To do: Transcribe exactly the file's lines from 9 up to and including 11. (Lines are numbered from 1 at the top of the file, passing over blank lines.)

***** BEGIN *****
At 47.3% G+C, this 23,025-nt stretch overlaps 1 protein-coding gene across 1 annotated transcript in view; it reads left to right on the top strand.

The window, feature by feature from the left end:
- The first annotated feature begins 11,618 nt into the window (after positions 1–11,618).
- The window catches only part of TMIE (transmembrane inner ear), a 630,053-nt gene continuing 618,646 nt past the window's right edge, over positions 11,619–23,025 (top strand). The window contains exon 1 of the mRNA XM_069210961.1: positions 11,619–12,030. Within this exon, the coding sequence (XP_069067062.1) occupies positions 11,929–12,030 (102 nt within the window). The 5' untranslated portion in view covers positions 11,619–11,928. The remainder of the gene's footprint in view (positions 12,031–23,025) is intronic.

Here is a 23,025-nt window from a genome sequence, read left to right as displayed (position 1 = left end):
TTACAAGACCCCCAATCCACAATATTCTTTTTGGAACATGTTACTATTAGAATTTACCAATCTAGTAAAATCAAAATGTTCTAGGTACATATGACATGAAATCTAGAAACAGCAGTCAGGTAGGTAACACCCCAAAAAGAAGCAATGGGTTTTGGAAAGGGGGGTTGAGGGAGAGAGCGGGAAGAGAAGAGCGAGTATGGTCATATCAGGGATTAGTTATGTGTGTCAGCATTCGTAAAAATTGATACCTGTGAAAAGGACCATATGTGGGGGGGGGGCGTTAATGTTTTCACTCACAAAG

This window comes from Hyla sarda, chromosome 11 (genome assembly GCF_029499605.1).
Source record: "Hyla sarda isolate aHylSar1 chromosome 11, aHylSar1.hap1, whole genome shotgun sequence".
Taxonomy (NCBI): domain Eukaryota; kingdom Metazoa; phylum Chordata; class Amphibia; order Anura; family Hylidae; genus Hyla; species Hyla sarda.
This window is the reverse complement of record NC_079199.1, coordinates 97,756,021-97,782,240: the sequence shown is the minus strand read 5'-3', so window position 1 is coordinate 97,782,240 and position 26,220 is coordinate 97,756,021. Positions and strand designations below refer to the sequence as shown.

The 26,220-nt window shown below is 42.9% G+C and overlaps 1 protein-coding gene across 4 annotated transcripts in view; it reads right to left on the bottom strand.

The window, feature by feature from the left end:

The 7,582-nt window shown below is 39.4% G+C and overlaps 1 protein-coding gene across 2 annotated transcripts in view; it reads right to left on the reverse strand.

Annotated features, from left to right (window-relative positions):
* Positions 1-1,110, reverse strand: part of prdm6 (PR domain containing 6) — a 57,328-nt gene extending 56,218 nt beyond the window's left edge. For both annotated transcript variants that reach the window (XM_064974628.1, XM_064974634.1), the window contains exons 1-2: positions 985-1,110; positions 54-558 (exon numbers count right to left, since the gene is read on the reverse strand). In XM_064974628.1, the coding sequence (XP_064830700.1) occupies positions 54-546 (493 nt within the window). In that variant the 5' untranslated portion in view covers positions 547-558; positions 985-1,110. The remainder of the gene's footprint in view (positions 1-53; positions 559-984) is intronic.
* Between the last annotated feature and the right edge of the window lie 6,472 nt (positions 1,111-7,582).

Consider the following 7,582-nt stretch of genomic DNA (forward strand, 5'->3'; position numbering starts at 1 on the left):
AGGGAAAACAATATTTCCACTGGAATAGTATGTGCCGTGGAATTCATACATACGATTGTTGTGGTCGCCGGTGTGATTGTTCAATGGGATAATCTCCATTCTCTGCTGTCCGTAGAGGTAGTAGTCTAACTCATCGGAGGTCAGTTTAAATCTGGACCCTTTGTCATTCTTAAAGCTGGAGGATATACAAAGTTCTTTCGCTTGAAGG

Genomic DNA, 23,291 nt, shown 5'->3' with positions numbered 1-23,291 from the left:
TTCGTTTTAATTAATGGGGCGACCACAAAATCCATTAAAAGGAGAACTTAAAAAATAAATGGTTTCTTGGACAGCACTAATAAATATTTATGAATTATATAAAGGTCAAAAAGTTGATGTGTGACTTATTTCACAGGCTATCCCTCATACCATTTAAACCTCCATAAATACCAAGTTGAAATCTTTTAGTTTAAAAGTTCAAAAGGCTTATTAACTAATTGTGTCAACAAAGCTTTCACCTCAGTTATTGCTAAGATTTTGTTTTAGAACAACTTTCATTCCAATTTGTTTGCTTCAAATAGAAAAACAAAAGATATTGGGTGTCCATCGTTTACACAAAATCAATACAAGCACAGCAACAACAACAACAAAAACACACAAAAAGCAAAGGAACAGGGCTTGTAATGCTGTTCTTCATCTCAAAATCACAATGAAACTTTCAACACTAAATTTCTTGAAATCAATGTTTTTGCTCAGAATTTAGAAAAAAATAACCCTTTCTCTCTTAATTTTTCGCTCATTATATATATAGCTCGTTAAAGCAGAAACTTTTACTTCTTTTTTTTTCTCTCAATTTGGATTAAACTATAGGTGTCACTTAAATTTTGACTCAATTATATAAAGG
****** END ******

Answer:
Taxonomy (NCBI): domain Eukaryota; kingdom Metazoa; phylum Chordata; class Amphibia; order Anura; family Hylidae; genus Hyla; species Hyla sarda.
This window is the reverse complement of record NC_079199.1, coordinates 97,756,021-97,782,240: the sequence shown is the minus strand read 5'-3', so window position 1 is coordinate 97,782,240 and position 26,220 is coordinate 97,756,021. Positions and strand designations below refer to the sequence as shown.

The 26,220-nt window shown below is 42.9% G+C and overlaps 1 protein-coding gene across 4 annotated transcripts in view; it reads right to left on the bottom strand.